Combined with being an election year, corona, the tragic yet pivotal murder of George Floyd, shootings, virtual award shows, and Zoom university; being civil relied on the virtual space more than ever in 2020.
Merriam-Webster defines Civility as “a civilized conduct, especially: courtesy. Politeness.” It defines civilized as “characteristic as a state of civilization, especially: characterized by taste, refinement, or restraint.”
In the United States, October was the final stretch for the chaotic programming that was the Presidential Election. “Who could be more civilized than the leaders of our country?” one might assume.
But it’s reported that during the second and final presidential debate between Donald Trump and Joe Biden, Trump interrupted 50 times while Biden interrupted 37 times. The infamous “Mr. Vice President, I’m speaking” from the debate between Vice President Kamala Harris and Mike Pence brought about the intersection of civility and gender.
If not in the White House, then where is this model of civility? What is the “right way” to speak up?
After a year of substantial coverage of the protests (and aftermath) for Black Lives Matter, the topic of not what you were protesting, but how one was protesting, came up frequently. There seemed to be some sort of discussion of the proper and civilized way to protest versus… an improper way to protest, I guess?
The January riots at the Capitol building brought about the claim that it was incited online, by President Trump himself. Now we have to point fingers at the space with ever-changing rules: social media. Is there a correlation between censorship and civility online? Who governs this? Throughout the BLM protests in response to George Floyd’s murder in 2020; it’s reported that police forces used online surveillance to find participants of the protests and arrest them. But the Capitol riots were planned for weeks online in broad daylight, and law enforcement was somehow unprepared to deal with it. Where is the surveillance that came in so handy back in June of 2020? (It was recently revealed that law enforcement was advised to use minimal force before the riots even occurred).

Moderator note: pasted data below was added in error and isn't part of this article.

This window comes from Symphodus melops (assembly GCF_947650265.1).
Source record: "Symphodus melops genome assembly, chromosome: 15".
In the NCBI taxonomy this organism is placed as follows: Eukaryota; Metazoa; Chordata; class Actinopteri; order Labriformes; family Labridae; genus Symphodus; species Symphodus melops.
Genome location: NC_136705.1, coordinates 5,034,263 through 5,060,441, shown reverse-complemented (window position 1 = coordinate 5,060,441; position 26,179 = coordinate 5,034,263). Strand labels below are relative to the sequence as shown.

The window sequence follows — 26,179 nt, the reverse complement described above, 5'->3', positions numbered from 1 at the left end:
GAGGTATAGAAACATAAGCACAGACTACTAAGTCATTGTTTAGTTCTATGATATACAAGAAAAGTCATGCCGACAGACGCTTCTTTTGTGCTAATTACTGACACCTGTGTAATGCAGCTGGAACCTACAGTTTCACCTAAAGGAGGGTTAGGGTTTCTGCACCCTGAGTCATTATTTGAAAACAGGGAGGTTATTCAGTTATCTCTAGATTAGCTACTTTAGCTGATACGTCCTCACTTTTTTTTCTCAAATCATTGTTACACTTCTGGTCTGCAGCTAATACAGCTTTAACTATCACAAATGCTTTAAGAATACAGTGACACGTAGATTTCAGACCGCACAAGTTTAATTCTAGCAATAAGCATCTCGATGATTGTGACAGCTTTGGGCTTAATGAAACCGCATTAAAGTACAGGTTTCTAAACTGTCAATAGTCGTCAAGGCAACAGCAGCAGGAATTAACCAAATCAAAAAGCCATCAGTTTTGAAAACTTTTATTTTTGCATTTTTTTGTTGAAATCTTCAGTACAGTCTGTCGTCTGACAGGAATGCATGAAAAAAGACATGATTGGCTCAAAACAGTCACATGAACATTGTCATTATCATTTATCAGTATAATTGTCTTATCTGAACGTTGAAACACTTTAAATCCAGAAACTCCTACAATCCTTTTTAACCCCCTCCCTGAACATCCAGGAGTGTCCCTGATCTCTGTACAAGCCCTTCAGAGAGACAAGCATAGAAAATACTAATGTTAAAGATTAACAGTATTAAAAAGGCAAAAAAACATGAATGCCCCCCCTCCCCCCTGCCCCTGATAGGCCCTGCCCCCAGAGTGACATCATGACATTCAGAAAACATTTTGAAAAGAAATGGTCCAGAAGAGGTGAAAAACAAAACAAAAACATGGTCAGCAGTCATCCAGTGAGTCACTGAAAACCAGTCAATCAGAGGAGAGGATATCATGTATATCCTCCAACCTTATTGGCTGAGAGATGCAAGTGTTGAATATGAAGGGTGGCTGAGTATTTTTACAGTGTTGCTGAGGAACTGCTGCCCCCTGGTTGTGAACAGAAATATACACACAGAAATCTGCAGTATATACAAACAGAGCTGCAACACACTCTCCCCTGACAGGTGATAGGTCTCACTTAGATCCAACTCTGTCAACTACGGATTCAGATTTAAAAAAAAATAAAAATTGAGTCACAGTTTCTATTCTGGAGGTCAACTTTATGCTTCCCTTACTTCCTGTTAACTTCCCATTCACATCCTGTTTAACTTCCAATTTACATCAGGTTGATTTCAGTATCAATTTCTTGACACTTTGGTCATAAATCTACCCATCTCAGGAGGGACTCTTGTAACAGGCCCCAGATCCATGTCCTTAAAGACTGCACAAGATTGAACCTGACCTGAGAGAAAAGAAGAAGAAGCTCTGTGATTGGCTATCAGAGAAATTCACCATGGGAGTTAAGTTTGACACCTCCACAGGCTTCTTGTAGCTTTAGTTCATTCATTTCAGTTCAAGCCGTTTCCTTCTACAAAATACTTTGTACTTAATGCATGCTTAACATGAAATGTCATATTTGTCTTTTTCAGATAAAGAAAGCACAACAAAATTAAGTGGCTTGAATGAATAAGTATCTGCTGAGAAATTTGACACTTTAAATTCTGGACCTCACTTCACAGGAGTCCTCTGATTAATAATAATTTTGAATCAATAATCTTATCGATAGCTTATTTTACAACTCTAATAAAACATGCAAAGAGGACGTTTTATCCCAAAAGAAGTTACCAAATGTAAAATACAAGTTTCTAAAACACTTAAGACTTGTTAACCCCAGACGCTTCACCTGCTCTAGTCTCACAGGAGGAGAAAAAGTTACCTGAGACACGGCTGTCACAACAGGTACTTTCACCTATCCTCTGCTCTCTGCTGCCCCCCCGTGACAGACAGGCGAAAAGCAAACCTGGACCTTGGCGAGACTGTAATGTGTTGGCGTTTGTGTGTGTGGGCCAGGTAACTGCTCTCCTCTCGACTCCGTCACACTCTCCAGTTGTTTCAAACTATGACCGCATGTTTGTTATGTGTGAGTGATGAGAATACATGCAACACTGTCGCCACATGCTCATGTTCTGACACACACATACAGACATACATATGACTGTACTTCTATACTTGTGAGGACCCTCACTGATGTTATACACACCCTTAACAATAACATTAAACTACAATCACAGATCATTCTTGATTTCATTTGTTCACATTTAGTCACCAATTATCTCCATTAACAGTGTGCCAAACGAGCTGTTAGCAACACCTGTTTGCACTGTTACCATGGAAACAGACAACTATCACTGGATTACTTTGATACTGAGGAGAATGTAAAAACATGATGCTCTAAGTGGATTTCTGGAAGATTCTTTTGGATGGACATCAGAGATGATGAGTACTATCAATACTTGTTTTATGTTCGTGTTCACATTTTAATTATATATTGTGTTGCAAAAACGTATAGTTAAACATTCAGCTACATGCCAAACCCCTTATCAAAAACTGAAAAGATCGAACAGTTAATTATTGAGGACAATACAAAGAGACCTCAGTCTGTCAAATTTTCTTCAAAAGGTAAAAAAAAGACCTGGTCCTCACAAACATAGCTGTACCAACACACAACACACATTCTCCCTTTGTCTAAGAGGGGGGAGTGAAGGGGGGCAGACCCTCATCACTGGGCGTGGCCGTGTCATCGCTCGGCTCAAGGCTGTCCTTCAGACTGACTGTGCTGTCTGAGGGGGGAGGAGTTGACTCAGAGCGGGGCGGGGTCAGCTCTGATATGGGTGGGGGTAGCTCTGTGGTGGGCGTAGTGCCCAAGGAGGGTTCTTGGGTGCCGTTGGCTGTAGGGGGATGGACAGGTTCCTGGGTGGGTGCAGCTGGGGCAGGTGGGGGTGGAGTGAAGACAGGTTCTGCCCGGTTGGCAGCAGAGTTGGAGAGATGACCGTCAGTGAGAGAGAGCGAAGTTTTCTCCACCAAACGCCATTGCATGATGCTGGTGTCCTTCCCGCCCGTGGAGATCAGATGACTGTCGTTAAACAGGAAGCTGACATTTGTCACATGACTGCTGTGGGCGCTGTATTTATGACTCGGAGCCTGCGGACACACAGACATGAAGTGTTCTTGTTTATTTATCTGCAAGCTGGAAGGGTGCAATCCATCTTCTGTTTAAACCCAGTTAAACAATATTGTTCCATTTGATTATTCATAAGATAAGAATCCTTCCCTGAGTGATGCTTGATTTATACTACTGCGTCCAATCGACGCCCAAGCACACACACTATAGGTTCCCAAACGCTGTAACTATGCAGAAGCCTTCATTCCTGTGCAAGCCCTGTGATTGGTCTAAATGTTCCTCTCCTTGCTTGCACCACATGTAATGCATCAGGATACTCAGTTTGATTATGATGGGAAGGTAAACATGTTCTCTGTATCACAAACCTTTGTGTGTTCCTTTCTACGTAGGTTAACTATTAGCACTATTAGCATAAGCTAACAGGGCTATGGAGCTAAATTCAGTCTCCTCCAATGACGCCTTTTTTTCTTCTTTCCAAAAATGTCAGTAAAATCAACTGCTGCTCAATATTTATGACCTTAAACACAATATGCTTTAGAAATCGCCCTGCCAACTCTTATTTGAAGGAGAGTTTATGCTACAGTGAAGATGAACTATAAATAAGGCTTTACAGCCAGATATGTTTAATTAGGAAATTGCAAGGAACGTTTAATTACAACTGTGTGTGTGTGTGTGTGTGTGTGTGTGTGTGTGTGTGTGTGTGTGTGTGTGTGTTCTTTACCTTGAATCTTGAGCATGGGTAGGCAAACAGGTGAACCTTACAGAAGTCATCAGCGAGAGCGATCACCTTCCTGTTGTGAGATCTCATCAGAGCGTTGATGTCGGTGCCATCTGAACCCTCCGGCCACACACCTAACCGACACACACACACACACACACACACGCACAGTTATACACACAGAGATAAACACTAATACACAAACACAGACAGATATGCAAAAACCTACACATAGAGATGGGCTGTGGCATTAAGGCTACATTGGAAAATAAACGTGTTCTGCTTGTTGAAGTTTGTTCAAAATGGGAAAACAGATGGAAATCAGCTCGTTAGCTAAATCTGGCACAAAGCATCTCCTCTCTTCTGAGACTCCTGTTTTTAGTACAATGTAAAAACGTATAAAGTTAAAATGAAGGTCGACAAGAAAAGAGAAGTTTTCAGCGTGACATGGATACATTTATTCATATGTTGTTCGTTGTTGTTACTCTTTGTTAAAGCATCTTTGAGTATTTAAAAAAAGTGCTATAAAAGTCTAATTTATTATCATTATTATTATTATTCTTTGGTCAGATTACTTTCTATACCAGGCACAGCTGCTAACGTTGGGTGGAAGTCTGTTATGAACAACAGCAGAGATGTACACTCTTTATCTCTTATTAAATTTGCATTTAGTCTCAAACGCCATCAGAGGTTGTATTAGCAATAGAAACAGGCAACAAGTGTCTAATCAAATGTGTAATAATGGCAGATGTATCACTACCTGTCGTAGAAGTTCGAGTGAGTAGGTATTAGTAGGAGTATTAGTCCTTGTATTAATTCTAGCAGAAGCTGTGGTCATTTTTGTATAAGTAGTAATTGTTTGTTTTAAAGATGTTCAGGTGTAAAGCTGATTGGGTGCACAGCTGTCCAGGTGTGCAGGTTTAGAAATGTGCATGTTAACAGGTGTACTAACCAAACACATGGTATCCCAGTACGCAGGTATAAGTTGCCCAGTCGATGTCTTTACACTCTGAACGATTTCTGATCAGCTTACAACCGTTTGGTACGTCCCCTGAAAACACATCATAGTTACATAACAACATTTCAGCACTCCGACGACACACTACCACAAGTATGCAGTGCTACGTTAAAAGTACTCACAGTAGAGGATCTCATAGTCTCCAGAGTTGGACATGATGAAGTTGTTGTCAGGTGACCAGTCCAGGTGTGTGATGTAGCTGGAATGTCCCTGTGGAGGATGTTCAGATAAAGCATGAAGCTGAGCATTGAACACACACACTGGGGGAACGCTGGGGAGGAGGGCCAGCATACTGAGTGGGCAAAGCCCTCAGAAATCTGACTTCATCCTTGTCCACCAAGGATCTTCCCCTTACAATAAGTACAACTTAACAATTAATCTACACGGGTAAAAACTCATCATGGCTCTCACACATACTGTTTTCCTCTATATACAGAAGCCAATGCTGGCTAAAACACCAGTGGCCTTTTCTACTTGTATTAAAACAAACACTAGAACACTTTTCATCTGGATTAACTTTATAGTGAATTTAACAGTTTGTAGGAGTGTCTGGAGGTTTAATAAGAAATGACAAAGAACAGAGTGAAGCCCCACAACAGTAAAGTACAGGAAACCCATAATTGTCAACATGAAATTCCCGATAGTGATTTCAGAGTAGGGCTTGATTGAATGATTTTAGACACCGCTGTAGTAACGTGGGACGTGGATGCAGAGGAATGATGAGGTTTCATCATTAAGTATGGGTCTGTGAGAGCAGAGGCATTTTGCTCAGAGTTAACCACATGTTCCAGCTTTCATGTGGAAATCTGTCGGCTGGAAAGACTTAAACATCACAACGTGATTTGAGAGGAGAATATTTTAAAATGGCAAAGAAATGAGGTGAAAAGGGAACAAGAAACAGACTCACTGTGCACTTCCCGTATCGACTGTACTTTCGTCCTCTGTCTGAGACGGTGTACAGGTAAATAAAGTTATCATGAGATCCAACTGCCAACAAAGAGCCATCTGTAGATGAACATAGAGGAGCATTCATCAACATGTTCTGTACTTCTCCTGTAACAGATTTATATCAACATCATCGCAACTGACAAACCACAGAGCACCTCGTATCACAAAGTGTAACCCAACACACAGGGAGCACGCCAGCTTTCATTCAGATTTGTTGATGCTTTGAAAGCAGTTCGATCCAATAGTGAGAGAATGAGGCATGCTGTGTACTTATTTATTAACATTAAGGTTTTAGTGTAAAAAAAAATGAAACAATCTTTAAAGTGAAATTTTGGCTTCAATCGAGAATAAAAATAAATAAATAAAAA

The protests and the Capitol riots demonstrate this double standard of civility that already exists in society.
Even as I write this, protests are sparking up around the city for Adam Toledo, a 13-year old Latino boy who was shot and killed by CPD on March 29th. The resurgence of protests is primarily due to the bodycam footage of the shooting that was released recently. The officer can be heard telling Adam to put his hands up, and after he complies, the officer still shoots him. (NOTE: The details of this case are still ongoing and developing). There have been instances where people have not complied and were still detained alive; why wasn’t this grace granted to Adam Toledo?
When it comes to this country, especially for Black and Brown people, the sentiment: “You may never be civilized in people’s eyes, no matter what you do” speaks volumes to the hypocrisy of civility.
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